This area is steeped in Civil War history. Our plan to stay at Grand Harbor a few days allowed us to take the courtesy van to tour Shiloh National Memorial. It is the site of the 3rd bloodiest battle of the Civil War which took place on April 6, 1862. Nearly 110,000 American troops clashed in battle that resulted in 23,746 casualties (wounded, died, missing) Two Union Generals who fought at Shiloh became future presidents –General Grant and General Garfield.
We chatted with the Park ranger, and explained that we had passed by on the river in our boats several days prior to coming to visit. He was impressed and said we had arrived via the Union approach! Grant had come via the river and landed at Pickwick Landing in 1862.
Nineteen different states were represented at the Battle of Shiloh, of these 15 states have erected monuments of the battlefield in memory of their sons who fought and died at Shiloh. Our group had folks from Texas, Minnesota and Michigan- we found state monuments and took pictures- plus Iowa as we didn’t find one from Minnesota!
The historical battle field is plotted out along various roads- we only had the courtesy for 4 hours and ran out of time to see the whole tour. Both the Union and Confederate sides are honored.
The cemetery reminded me somewhat of Snelling in St Paul. The cemetery holds 3584 Union Soldiers, 2359 of them Unknown. (All but two of the Confederate dead are unidentified ; and only a third of the Federals are identified).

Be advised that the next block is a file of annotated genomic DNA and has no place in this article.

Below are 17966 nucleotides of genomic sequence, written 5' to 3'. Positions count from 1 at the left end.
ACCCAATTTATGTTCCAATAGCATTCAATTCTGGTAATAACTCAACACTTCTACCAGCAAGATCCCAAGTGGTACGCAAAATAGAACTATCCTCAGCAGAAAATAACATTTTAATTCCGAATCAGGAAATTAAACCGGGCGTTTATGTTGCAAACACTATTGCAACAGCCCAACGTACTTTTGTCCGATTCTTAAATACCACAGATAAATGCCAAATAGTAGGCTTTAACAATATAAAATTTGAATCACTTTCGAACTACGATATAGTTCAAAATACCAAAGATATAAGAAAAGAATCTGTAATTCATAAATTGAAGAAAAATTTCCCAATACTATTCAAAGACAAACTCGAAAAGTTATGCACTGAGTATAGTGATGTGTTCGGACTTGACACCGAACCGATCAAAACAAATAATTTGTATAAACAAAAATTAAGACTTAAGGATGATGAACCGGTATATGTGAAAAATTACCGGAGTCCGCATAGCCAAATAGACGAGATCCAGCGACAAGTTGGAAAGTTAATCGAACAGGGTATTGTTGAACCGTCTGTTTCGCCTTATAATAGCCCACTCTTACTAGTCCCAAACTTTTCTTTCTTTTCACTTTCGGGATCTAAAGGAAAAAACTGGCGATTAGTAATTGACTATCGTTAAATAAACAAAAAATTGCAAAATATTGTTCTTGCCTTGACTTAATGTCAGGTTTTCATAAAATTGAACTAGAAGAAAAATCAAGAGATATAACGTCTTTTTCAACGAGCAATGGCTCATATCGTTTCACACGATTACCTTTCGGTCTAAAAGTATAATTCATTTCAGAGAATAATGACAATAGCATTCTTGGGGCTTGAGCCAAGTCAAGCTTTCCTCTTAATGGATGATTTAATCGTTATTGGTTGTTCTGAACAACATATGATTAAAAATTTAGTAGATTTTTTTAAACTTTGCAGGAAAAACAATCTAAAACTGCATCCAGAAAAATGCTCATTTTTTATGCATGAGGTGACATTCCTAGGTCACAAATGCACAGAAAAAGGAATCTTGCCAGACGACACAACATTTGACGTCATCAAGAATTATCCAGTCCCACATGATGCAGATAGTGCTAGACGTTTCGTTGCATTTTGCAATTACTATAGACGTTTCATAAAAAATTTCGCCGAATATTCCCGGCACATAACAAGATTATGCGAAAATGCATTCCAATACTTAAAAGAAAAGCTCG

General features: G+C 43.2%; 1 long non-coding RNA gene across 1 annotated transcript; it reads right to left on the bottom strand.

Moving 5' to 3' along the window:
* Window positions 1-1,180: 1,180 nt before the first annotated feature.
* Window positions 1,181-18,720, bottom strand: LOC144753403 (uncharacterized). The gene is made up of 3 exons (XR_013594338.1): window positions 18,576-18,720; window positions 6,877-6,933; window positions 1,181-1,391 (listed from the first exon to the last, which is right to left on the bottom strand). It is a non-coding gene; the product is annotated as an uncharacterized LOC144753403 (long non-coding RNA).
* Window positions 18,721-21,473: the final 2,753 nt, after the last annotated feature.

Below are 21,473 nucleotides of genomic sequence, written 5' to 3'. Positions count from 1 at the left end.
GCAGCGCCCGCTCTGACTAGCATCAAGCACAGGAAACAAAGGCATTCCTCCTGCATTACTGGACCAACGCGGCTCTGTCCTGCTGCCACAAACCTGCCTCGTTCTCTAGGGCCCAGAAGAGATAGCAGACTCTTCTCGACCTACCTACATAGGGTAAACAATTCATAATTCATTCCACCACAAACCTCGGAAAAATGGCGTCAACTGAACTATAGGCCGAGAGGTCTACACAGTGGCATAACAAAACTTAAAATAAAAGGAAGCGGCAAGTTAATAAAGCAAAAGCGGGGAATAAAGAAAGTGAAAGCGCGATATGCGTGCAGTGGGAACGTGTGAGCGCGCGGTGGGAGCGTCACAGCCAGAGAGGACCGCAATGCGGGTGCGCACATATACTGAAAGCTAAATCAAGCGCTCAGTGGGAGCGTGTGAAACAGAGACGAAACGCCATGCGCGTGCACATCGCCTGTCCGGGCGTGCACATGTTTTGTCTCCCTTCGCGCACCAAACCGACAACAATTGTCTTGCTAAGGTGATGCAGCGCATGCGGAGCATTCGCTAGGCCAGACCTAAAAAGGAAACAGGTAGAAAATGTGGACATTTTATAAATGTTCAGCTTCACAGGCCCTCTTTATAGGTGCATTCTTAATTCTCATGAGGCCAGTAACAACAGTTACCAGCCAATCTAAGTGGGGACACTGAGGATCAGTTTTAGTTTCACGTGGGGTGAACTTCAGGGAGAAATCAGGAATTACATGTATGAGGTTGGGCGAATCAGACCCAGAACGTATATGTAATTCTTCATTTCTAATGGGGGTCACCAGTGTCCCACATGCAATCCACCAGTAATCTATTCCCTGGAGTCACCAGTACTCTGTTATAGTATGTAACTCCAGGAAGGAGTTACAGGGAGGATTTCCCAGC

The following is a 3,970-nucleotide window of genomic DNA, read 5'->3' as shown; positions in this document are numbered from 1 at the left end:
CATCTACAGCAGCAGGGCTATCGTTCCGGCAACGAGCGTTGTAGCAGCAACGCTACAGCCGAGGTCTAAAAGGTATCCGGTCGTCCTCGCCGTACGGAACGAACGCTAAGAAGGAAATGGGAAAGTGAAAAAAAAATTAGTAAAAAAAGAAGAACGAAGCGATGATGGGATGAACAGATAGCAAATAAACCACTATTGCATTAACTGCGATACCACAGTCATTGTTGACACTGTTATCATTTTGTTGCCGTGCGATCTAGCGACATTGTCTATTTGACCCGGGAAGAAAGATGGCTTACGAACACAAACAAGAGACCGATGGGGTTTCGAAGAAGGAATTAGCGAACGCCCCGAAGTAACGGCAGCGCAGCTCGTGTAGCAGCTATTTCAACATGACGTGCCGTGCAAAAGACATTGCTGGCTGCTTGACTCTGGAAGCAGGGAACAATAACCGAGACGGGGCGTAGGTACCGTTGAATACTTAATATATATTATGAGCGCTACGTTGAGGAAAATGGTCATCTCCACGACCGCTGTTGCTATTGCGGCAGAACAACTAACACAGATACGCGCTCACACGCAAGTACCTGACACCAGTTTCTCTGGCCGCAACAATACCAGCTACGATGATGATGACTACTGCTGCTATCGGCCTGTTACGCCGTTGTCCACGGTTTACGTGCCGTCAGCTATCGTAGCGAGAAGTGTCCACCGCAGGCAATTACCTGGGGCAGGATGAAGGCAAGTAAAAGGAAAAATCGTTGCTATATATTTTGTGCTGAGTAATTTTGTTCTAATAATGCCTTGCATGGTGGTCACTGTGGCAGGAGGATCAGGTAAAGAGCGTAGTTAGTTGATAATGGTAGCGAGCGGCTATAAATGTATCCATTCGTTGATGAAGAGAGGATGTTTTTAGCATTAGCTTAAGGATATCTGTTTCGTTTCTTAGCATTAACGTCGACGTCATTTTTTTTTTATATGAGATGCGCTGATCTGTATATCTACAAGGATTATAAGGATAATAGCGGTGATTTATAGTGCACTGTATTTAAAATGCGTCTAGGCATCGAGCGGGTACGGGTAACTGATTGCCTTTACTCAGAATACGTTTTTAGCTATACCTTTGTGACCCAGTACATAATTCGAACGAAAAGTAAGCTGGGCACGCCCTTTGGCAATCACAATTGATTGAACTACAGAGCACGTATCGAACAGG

Immediately after the battle; the dead were buried in mass grave trenches. The Union dead were removed to Shiloh National Cemetery in 1866. The Confederates, who were not then considered American servicemen by the Federal government, were left in their original burial trenches on the battlefields They remain there to this day. It is a somber place to visit.
We had borrowed the courtesy car from the marina, and realized we would barely make it back in our allotted time; so had to cut our tour short. There were several roads leading around the battle fields and it would have been interesting to spend more time.
It lead to lots of questions and discussions on the way back to our boats. One topic was why didn’t we pay closer attention in our history classes?